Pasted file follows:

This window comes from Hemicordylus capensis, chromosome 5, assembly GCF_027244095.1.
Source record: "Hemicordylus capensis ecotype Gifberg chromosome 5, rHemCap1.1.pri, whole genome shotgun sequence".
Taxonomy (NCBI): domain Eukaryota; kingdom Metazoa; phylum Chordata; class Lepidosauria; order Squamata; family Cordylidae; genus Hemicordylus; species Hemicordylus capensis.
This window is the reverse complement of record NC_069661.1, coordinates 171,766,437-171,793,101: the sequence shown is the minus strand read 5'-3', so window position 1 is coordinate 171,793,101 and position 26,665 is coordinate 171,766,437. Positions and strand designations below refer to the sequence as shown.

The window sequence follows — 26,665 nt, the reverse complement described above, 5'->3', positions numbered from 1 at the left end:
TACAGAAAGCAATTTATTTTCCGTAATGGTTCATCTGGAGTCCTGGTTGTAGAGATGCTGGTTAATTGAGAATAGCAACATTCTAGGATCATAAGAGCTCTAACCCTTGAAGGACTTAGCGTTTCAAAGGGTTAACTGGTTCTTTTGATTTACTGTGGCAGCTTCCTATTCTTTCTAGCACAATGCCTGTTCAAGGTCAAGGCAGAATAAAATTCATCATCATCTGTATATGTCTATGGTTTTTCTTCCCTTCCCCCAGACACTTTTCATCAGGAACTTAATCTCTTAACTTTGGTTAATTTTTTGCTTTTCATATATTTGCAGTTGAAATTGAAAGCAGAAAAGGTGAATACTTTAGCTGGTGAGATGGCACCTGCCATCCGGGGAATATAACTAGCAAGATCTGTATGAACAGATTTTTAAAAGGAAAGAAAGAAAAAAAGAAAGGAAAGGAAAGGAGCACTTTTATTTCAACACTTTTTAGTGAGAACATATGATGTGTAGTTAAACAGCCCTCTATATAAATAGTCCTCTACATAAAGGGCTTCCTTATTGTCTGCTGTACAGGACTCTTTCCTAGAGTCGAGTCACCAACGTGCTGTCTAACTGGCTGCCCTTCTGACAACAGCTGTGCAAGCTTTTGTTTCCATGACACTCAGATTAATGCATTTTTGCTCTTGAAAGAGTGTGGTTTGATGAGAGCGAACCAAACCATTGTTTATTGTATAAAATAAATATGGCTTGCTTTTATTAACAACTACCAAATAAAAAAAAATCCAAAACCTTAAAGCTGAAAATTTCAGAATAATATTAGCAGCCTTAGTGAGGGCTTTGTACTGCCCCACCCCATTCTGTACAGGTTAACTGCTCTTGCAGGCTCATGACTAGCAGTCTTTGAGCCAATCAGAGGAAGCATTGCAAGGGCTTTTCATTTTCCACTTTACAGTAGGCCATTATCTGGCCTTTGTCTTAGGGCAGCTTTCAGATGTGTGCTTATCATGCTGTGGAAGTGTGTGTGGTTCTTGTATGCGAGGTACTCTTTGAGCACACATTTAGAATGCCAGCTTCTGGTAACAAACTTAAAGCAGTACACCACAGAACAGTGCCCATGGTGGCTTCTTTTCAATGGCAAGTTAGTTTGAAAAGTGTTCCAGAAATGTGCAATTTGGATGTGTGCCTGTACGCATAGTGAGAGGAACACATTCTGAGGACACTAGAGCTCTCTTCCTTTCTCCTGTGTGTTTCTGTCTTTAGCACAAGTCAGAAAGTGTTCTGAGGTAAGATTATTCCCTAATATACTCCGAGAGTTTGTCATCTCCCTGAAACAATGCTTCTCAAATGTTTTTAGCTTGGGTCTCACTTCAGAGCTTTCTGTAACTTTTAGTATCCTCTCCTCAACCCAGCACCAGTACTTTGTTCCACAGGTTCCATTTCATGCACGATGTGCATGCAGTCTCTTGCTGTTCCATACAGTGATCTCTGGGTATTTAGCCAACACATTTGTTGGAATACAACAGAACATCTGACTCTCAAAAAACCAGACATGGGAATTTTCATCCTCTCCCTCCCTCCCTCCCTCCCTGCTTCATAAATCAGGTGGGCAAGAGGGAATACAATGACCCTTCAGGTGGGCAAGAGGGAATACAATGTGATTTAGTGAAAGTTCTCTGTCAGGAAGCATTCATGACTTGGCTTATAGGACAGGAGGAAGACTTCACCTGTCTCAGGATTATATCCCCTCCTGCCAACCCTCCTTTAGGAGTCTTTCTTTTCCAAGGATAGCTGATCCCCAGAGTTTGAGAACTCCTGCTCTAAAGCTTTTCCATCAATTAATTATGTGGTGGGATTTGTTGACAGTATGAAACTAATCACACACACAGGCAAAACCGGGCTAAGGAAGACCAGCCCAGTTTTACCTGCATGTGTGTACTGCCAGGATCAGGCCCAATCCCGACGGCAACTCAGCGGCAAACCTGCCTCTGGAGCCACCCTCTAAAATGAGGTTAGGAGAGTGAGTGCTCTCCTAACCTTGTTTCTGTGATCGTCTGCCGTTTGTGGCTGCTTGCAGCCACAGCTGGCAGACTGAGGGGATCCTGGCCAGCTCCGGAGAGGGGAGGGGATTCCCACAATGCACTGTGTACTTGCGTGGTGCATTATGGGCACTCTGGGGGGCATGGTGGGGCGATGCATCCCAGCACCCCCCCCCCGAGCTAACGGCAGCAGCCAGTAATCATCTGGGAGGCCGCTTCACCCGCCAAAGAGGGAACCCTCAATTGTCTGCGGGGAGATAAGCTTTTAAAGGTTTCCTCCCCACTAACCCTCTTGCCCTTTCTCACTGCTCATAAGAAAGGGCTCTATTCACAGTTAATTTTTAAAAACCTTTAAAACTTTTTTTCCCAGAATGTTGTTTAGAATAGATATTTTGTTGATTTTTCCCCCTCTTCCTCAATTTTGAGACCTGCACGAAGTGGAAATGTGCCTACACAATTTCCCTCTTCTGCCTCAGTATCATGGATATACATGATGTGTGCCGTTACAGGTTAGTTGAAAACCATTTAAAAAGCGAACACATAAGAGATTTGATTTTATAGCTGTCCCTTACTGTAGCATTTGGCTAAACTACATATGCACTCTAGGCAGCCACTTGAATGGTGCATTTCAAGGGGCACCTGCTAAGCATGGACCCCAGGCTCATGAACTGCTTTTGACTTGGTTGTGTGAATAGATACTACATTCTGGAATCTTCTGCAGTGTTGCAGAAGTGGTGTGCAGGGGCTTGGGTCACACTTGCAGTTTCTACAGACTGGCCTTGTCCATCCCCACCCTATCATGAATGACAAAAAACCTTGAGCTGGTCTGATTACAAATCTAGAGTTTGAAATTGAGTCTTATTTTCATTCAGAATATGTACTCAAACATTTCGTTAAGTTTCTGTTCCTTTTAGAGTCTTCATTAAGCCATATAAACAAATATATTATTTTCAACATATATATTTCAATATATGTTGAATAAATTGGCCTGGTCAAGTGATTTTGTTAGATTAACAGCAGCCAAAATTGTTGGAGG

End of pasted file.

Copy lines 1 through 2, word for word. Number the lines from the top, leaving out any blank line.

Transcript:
This window comes from Hemicordylus capensis, chromosome 5, assembly GCF_027244095.1.
Source record: "Hemicordylus capensis ecotype Gifberg chromosome 5, rHemCap1.1.pri, whole genome shotgun sequence".